Dancing ArabseBook - 2007
A bildüngsroman suffused with humor and irony, Dancing Arabs centers on a young boy from a poor Arab village, his haphazard receipt of a scholarship to a Jewish boarding school, and the dislocation and alienation that ensues when he finds himself faced with the impossible: the imperative to straddle two famously incompatible worlds. As a child, our nameless narrator/antihero lives with his family in his grandmother's house. His grandmother and father constantly impress upon him the significance of their land: when so many people fled or sold theirs away, they held strong. "Better to die fighting for your land than to give it away."Every night after his brothers fall asleep, he climbs into bed with his grandmother, his main source of comfort and protection. One night she tells him where the key to her secret cupboard are, and if she should die, he must find all the death equipment in the blue bag. Paranoid from then on, he races home every day at recess to see if she's died. One day he gets there and she is not there, so he unlocks the cupboard and pulls out the box. All he finds are towels and some soaps from Mecca, but then he notices his father's photo in the old newspaper lining the suitcase, and some postcards in his father's handwriting. At his urging, his grandmother tells him about the newspaper clippings: his father was always "the handsomest and the smartest" in Tira, until he was thrown in jail for his political activity (eg: bombing a school cafeteria). The grandmother visited her son every week, wrote letters to the mayor, anyone who might be able to help her son. When he was released years later, he remained politically active, revering the Egyptian president Nasser, and for a time, joined the communist party. The young narrator is nothing like his father, who "doesn't understand how my brothers and I came out the way we did. We can't even draw a flag. He says kids smaller than us walk through the streets singing 'P-L-O----Israel NO!' and he shouts at us for not even knowing what PLO stands for." Not at all politically motivated, the boy knows nothing of national identity; he simply wants to get through the school day without getting smacked by his teacher. He excels at school and his family dreams that by the time he graduates, they will have their own state and he will become a pilot, or a judge. One day the principal tells him the Jews are opening a school for gifted students and they will be admitting a few Arab kids too. He is accepted and his father whoops with joy-this will mean a better life for his son and his whole family. His transition at school is very rough. The other students make fun of how he speaks and eats. On a bus home to Tira during his first school break, he is singled out and pulled off the bus by some soldiers. Humiliated, he proceeds on his journey home, but gets off of two more buses fearing that he will be questioned again. He winds up at Ben Gurion airport where his father has to come get him. He cries the whole way home and says he is never going back. His father mocks his tears and his weakness and tells him he has no choice-this is his only chance to escape the limitations of life in Tira. (The tug of war between father and son continues throughout the novel, the father putting his hopes and aspirations onto his son, as well as his defeats and disappointments.)He goes back to school, but only after deciding that he will never be identified as an Arab again. He becomes an expert at assuming false identities: he shaves off his moustache, learns how to pronounce Hebrew like the Jews, buys new clothes, starts listening to only Hebrew music. Soon he falls in love with Naomi, one of his Jewish classmates. On Memorial Day for the Fallen Soldiers, the narrator does not stand up during the moment of silence, and Naomi, whose father had died in action, refuses to speak to him. Eventually, Naomi admits that she loves him too, and for a while, they are together in spite of their differences.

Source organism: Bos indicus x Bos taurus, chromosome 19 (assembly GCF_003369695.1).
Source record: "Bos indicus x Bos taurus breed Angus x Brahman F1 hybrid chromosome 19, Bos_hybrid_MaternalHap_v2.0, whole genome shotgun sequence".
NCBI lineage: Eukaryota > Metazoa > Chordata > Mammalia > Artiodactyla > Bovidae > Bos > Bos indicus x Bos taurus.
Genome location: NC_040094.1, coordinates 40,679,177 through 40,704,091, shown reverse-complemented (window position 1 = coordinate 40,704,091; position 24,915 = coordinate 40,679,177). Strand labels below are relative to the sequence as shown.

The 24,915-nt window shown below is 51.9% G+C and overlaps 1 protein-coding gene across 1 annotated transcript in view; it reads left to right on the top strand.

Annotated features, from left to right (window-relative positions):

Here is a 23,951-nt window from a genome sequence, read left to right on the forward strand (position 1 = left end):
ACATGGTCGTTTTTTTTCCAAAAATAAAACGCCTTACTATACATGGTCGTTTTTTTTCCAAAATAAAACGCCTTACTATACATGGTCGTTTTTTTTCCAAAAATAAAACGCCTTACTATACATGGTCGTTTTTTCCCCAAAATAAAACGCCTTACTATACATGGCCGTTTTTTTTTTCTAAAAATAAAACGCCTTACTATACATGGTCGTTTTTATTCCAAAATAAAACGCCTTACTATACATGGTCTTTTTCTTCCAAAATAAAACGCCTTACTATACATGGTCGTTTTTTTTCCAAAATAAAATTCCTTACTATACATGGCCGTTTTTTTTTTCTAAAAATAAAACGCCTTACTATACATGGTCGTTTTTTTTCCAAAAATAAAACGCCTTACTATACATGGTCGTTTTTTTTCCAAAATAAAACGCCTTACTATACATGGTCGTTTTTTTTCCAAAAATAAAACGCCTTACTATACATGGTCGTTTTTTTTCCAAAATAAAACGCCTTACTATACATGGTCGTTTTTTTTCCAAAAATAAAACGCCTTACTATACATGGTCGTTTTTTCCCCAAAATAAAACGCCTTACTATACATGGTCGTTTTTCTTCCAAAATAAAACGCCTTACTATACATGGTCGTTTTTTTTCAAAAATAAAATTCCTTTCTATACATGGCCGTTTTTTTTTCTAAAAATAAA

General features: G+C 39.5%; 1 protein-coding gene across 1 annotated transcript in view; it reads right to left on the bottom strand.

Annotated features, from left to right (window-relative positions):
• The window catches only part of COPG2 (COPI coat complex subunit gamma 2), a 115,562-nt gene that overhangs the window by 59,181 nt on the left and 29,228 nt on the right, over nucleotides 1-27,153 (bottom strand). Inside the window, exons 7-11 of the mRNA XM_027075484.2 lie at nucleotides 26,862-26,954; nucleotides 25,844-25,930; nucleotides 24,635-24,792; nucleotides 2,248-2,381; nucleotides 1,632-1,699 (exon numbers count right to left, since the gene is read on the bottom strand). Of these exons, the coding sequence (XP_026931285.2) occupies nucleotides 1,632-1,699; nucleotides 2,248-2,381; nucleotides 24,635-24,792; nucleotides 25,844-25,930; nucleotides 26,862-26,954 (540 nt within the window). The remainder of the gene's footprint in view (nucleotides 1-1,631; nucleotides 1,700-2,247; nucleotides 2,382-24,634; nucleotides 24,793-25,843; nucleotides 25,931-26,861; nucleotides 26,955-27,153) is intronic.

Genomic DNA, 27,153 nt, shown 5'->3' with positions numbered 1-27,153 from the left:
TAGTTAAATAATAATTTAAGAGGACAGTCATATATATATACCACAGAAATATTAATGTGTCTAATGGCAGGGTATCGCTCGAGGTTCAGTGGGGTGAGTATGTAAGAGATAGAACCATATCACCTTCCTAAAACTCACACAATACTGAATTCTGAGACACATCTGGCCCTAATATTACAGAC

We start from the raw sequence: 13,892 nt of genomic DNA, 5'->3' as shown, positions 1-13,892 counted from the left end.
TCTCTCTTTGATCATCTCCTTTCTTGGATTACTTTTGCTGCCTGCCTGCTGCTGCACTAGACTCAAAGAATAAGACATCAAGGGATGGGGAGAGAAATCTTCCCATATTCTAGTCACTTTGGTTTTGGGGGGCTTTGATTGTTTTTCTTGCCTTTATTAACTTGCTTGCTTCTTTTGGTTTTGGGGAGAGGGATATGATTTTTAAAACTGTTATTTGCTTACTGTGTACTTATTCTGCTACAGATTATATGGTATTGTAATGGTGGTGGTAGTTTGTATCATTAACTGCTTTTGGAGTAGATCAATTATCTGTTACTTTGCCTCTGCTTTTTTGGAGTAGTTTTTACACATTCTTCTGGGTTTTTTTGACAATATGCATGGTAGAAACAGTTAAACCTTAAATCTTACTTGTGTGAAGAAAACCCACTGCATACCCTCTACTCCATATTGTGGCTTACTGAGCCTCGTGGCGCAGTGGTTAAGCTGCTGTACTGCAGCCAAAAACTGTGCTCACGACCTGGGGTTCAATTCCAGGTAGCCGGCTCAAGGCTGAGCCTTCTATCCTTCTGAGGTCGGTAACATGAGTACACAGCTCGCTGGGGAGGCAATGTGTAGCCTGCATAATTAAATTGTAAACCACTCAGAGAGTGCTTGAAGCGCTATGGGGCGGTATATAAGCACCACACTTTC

Publisher: [United States] : Grove/Atlantic, Inc. : Made available through hoopla, 2007.
Branch Call Number: eBook hoopla
Characteristics: 1 online resource